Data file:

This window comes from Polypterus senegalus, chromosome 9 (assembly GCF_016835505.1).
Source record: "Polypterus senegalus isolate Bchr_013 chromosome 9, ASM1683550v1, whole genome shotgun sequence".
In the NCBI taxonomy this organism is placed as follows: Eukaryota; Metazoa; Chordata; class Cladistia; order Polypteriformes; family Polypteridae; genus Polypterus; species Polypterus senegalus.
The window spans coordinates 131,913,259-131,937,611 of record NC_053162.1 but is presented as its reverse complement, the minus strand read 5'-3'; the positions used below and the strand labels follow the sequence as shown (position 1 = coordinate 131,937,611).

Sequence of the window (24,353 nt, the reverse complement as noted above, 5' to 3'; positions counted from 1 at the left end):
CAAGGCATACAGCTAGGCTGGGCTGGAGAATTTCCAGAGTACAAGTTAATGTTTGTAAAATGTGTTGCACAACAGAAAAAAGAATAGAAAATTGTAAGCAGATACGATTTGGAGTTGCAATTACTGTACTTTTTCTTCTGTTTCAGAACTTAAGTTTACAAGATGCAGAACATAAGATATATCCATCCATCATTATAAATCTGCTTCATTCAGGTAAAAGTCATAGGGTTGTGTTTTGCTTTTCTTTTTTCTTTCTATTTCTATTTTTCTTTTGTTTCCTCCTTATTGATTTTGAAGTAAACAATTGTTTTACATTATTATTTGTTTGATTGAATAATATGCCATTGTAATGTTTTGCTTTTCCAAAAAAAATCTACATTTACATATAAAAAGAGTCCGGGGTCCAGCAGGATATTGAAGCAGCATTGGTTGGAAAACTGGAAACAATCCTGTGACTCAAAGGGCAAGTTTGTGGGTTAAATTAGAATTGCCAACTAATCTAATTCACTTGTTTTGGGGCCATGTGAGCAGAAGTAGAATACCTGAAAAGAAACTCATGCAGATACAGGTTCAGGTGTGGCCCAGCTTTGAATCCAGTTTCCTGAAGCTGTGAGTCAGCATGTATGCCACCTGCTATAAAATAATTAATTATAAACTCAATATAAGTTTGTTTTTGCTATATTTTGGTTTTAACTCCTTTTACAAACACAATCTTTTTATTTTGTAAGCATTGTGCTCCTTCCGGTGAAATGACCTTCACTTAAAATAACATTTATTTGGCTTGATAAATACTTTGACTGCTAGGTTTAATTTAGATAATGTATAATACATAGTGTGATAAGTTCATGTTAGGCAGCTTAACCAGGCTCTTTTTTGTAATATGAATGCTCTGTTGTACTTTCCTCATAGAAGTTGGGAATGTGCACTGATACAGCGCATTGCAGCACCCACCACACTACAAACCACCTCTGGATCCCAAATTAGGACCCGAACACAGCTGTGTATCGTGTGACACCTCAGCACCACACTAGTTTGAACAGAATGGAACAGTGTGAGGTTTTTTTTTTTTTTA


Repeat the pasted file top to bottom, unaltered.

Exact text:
This window comes from Polypterus senegalus, chromosome 9 (assembly GCF_016835505.1).
Source record: "Polypterus senegalus isolate Bchr_013 chromosome 9, ASM1683550v1, whole genome shotgun sequence".
In the NCBI taxonomy this organism is placed as follows: Eukaryota; Metazoa; Chordata; class Cladistia; order Polypteriformes; family Polypteridae; genus Polypterus; species Polypterus senegalus.
The window spans coordinates 131,913,259-131,937,611 of record NC_053162.1 but is presented as its reverse complement, the minus strand read 5'-3'; the positions used below and the strand labels follow the sequence as shown (position 1 = coordinate 131,937,611).

Sequence of the window (24,353 nt, the reverse complement as noted above, 5' to 3'; positions counted from 1 at the left end):
CAAGGCATACAGCTAGGCTGGGCTGGAGAATTTCCAGAGTACAAGTTAATGTTTGTAAAATGTGTTGCACAACAGAAAAAAGAATAGAAAATTGTAAGCAGATACGATTTGGAGTTGCAATTACTGTACTTTTTCTTCTGTTTCAGAACTTAAGTTTACAAGATGCAGAACATAAGATATATCCATCCATCATTATAAATCTGCTTCATTCAGGTAAAAGTCATAGGGTTGTGTTTTGCTTTTCTTTTTTCTTTCTATTTCTATTTTTCTTTTGTTTCCTCCTTATTGATTTTGAAGTAAACAATTGTTTTACATTATTATTTGTTTGATTGAATAATATGCCATTGTAATGTTTTGCTTTTCCAAAAAAAATCTACATTTACATATAAAAAGAGTCCGGGGTCCAGCAGGATATTGAAGCAGCATTGGTTGGAAAACTGGAAACAATCCTGTGACTCAAAGGGCAAGTTTGTGGGTTAAATTAGAATTGCCAACTAATCTAATTCACTTGTTTTGGGGCCATGTGAGCAGAAGTAGAATACCTGAAAAGAAACTCATGCAGATACAGGTTCAGGTGTGGCCCAGCTTTGAATCCAGTTTCCTGAAGCTGTGAGTCAGCATGTATGCCACCTGCTATAAAATAATTAATTATAAACTCAATATAAGTTTGTTTTTGCTATATTTTGGTTTTAACTCCTTTTACAAACACAATCTTTTTATTTTGTAAGCATTGTGCTCCTTCCGGTGAAATGACCTTCACTTAAAATAACATTTATTTGGCTTGATAAATACTTTGACTGCTAGGTTTAATTTAGATAATGTATAATACATAGTGTGATAAGTTCATGTTAGGCAGCTTAACCAGGCTCTTTTTTGTAATATGAATGCTCTGTTGTACTTTCCTCATAGAAGTTGGGAATGTGCACTGATACAGCGCATTGCAGCACCCACCACACTACAAACCACCTCTGGATCCCAAATTAGGACCCGAACACAGCTGTGTATCGTGTGACACCTCAGCACCACACTAGTTTGAACAGAATGGAACAGTGTGAGGTTTTTTTTTTTTTTA